Published: Wed, July 25, 2018
Sport | By Patty Hardy

Tour de France halted; riders inadvertently tear-gassed

Tour de France halted; riders inadvertently tear-gassed

It's not the first time protests have affected this year's Tour, though they had previously been aimed at Team Sky and its rider Chris Froome.

It was on the same descent that Italian Fabio Casartelli crashed and died in the 1995 Tour de France. "I've took more risks on more technical descents before and never had any problems".

According to French media, the small group of farmers from the local Ariege department made the intervention to protest the reduction of European Union funding.

Froome, who remained in second place overall, 1 minute, 39 seconds behind Sky teammate Thomas, said the effects of the gas did not last long.

"A stage a little atypical in the Tour de France because it will be extremely short", Philippe Mauduit, sports director of UAE Team Emirates, told the Tour de France's official website.

"Do not add to danger for the cyclists", Prudhomme said.

As the Tour reached the mountains of the Pyrenees, Philippe Gilbert and Alaphilippe led on the ascent to Col de Portet-d'Aspet.

"Four-time champion Chris Froome is among several riders who have had their eyes treated for tear gas or pepper spray sprayed on the peloton when a farmer's protest interrupted the 16th stage of the Tour de France".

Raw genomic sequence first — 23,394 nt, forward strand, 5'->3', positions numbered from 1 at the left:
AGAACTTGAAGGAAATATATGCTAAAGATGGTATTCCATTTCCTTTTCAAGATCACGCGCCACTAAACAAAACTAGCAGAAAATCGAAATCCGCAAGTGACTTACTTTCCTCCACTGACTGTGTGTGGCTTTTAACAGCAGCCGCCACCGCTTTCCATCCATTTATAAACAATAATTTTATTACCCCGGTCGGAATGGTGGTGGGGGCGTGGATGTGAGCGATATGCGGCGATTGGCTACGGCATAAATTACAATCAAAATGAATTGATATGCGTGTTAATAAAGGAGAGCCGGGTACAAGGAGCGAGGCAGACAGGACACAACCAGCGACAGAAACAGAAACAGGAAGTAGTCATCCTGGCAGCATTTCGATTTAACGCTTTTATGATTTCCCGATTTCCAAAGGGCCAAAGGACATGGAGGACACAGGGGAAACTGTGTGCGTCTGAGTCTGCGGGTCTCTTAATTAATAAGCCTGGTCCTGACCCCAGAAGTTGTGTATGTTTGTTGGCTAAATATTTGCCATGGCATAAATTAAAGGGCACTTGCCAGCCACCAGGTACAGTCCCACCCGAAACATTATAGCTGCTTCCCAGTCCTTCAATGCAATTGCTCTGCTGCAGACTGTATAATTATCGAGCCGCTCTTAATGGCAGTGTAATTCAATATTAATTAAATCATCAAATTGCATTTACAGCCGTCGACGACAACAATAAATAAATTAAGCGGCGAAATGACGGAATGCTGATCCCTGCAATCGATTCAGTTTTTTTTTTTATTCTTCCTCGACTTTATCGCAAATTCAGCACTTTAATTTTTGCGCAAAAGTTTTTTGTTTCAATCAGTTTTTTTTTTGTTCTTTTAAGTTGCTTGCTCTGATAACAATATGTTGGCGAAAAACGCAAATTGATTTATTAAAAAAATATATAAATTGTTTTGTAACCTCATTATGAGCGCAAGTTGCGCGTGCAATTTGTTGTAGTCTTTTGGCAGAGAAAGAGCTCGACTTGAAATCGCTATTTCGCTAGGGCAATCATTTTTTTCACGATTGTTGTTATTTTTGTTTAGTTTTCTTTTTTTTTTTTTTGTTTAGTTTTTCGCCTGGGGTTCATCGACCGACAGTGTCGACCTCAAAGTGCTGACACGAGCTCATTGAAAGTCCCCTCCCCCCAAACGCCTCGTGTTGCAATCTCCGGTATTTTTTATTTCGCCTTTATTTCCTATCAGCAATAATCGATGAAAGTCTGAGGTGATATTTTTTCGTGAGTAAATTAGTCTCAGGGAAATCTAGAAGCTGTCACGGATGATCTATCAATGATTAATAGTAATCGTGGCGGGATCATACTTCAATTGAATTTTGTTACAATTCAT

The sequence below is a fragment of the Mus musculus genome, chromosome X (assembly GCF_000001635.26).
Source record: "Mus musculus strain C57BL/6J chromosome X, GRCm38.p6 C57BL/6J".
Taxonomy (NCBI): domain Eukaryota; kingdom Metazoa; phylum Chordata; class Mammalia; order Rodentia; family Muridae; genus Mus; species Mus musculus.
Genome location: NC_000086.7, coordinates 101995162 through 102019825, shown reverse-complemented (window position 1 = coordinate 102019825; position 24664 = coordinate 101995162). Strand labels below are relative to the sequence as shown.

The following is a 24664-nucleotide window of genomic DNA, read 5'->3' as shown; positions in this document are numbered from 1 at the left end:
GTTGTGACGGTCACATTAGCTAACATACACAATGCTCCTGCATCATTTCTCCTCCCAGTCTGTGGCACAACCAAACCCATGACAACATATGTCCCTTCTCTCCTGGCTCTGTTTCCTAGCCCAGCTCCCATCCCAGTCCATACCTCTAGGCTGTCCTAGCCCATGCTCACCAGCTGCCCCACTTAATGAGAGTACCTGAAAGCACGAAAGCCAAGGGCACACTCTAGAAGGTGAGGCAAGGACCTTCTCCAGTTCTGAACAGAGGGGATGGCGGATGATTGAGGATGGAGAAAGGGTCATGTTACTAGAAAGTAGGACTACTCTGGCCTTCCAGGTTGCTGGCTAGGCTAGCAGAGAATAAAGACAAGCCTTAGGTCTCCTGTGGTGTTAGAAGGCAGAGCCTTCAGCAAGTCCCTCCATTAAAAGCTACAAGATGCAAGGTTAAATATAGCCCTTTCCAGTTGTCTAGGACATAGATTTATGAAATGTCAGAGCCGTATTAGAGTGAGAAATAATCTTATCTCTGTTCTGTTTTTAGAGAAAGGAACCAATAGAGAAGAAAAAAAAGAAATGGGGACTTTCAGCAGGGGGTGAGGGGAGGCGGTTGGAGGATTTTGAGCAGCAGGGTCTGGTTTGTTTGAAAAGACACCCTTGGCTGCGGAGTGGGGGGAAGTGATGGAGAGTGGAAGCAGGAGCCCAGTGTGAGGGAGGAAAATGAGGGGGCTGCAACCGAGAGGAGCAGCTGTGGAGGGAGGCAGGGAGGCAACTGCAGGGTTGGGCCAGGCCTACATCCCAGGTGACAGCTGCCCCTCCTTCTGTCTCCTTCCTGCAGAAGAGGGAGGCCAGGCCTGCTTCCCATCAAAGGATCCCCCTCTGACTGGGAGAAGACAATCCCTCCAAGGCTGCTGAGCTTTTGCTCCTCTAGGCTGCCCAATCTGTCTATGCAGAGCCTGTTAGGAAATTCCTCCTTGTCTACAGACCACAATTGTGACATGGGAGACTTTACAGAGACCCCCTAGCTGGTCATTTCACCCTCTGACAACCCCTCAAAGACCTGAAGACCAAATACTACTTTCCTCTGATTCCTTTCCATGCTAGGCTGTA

Bales of hay blocked the road 26 kilometres (16 miles) into the day's ride from Carcassonne as farmers demonstrated against a cut in state aid. "People should not block the road, no matter what causes they are fighting for".

Kangert was reeled in by King of the Mountain leader Julian Alaphilippe in the first climb of the day to Montée de Peyragudes, but held on to reach the top ahead of the Frenchman. "But I ended up more or less OK".

"You never know what's coming up on some of these corners", Yates said.

Yates was quickly back on his bike, and followed home Bahrain-Merida's Gorka Izagirre to finish third.

Stage 17 is a 65 km trek from Bagneres-de-Luchon to Saint-Lary-Soulan on Wednesday. "That last climb is possibly the toughest climb in the Tour - 16 kilometres, 2,200 meters [altitude]".

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